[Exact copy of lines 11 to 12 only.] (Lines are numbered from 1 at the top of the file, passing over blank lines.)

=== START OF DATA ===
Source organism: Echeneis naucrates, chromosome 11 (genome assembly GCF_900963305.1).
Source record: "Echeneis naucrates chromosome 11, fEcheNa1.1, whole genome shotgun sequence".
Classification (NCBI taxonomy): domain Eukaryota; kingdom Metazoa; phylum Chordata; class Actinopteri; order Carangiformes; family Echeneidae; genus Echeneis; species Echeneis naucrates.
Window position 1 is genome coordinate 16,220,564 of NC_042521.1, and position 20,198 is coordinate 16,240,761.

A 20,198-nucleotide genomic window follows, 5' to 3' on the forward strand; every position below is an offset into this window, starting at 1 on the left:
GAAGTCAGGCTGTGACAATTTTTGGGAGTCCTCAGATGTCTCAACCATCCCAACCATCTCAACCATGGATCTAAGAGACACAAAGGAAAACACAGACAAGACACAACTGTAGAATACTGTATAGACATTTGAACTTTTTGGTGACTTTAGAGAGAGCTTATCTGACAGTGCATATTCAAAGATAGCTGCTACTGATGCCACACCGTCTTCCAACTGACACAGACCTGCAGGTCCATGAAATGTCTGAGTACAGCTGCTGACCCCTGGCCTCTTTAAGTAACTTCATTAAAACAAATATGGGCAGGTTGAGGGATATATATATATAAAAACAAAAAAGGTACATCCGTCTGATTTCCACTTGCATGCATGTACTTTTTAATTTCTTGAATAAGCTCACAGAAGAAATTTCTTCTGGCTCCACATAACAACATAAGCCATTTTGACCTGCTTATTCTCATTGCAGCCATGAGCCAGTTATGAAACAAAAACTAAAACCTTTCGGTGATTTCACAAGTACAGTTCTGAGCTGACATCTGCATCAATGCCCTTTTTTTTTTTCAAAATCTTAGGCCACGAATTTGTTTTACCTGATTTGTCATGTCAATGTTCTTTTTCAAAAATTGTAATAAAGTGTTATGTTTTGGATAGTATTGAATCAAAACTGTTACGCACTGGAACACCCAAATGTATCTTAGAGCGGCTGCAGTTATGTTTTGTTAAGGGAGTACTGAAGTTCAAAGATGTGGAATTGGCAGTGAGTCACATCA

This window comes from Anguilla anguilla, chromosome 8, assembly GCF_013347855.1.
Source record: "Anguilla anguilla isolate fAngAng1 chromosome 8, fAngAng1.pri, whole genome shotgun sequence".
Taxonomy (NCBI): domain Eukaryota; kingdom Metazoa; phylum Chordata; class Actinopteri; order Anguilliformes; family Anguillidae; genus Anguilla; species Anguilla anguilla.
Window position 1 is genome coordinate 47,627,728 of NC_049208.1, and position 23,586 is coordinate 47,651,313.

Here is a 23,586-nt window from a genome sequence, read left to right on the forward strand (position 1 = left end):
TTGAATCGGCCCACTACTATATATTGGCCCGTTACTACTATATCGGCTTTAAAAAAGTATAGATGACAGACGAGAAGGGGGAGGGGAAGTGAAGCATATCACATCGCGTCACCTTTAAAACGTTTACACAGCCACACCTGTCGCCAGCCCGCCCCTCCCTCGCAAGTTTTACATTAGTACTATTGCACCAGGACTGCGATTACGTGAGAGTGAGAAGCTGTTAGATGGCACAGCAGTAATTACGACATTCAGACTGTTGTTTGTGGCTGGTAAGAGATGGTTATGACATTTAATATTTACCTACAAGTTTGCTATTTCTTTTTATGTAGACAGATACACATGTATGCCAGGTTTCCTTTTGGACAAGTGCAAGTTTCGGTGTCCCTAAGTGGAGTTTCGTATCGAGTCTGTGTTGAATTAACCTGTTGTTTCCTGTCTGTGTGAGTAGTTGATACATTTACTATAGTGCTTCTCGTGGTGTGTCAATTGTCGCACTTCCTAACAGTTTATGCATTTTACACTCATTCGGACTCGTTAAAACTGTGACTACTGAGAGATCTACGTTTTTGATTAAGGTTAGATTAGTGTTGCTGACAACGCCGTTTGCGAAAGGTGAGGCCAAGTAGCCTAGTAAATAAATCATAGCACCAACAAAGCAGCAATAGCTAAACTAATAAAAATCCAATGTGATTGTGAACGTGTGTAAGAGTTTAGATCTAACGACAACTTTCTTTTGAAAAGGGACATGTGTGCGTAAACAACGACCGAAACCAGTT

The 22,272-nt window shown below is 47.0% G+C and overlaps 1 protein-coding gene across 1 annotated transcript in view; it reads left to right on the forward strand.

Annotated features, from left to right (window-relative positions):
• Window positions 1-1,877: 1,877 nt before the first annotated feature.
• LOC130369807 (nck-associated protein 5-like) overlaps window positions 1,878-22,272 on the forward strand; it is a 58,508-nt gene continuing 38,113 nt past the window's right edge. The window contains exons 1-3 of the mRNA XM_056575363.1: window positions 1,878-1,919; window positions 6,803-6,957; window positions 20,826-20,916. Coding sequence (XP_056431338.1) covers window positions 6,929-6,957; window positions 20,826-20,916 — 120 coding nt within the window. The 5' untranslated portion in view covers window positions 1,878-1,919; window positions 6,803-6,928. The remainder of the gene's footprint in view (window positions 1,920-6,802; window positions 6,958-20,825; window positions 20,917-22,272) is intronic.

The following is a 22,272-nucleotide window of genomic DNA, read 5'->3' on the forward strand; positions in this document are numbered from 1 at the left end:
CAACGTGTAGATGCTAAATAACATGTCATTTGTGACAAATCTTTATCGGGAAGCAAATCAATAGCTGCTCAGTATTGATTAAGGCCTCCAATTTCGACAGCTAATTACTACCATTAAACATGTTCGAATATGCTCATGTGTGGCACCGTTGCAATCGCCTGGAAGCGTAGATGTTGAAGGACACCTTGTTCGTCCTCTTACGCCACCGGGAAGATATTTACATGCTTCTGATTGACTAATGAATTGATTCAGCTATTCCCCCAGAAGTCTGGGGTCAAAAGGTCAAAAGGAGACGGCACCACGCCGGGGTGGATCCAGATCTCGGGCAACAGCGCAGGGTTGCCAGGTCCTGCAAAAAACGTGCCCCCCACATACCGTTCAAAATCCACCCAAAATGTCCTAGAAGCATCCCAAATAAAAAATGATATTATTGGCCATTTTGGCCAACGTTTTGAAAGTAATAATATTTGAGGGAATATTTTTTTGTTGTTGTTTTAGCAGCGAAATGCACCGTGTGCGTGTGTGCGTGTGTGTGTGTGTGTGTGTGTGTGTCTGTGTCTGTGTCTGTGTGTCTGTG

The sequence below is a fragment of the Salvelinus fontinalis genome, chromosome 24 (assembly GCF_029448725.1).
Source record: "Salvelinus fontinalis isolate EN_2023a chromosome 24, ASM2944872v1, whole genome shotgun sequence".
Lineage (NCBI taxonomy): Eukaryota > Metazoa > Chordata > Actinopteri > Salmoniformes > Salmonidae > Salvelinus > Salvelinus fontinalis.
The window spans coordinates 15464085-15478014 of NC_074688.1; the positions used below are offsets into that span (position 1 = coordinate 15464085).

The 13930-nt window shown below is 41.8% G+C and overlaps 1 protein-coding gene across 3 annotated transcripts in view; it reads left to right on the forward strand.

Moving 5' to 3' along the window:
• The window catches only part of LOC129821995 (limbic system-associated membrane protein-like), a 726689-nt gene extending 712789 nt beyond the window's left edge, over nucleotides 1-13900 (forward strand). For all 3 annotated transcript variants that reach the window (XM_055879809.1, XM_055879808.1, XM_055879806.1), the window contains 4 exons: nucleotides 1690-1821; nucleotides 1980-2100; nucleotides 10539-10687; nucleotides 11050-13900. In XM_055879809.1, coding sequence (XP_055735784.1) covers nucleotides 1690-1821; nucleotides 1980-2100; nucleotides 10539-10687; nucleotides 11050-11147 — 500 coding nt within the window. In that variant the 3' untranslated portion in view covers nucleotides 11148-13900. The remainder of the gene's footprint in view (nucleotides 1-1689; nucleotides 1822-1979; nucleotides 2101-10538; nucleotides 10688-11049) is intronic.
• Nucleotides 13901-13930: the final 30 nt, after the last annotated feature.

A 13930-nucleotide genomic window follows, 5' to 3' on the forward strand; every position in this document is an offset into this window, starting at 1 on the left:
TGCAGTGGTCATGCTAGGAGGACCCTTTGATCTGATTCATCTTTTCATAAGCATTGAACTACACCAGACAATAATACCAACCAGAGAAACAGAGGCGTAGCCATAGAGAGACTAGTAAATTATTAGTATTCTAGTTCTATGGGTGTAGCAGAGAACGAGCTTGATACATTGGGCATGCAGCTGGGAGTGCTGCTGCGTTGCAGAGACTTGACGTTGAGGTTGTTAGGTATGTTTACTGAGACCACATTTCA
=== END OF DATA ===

Here is a 23,586-nt window from a genome sequence, read left to right on the forward strand (position 1 = left end):
TTGAATCGGCCCACTACTATATATTGGCCCGTTACTACTATATCGGCTTTAAAAAAGTATAGATGACAGACGAGAAGGGGGAGGGGAAGTGAAGCATATCACATCGCGTCACCTTTAAAACGTTTACACAGCCACACCTGTCGCCAGCCCGCCCCTCCCTCGCAAGTTTTACATTAGTACTATTGCACCAGGACTGCGATTACGTGAGAGTGAGAAGCTGTTAGATGGCACAGCAGTAATTACGACATTCAGACTGTTGTTTGTGGCTGGTAAGAGATGGTTATGACATTTAATATTTACCTACAAGTTTGCTATTTCTTTTTATGTAGACAGATACACATGTATGCCAGGTTTCCTTTTGGACAAGTGCAAGTTTCGGTGTCCCTAAGTGGAGTTTCGTATCGAGTCTGTGTTGAATTAACCTGTTGTTTCCTGTCTGTGTGAGTAGTTGATACATTTACTATAGTGCTTCTCGTGGTGTGTCAATTGTCGCACTTCCTAACAGTTTATGCATTTTACACTCATTCGGACTCGTTAAAACTGTGACTACTGAGAGATCTACGTTTTTGATTAAGGTTAGATTAGTGTTGCTGACAACGCCGTTTGCGAAAGGTGAGGCCAAGTAGCCTAGTAAATAAATCATAGCACCAACAAAGCAGCAATAGCTAAACTAATAAAAATCCAATGTGATTGTGAACGTGTGTAAGAGTTTAGATCTAACGACAACTTTCTTTTGAAAAGGGACATGTGTGCGTAAACAACGACCGAAACCAGTT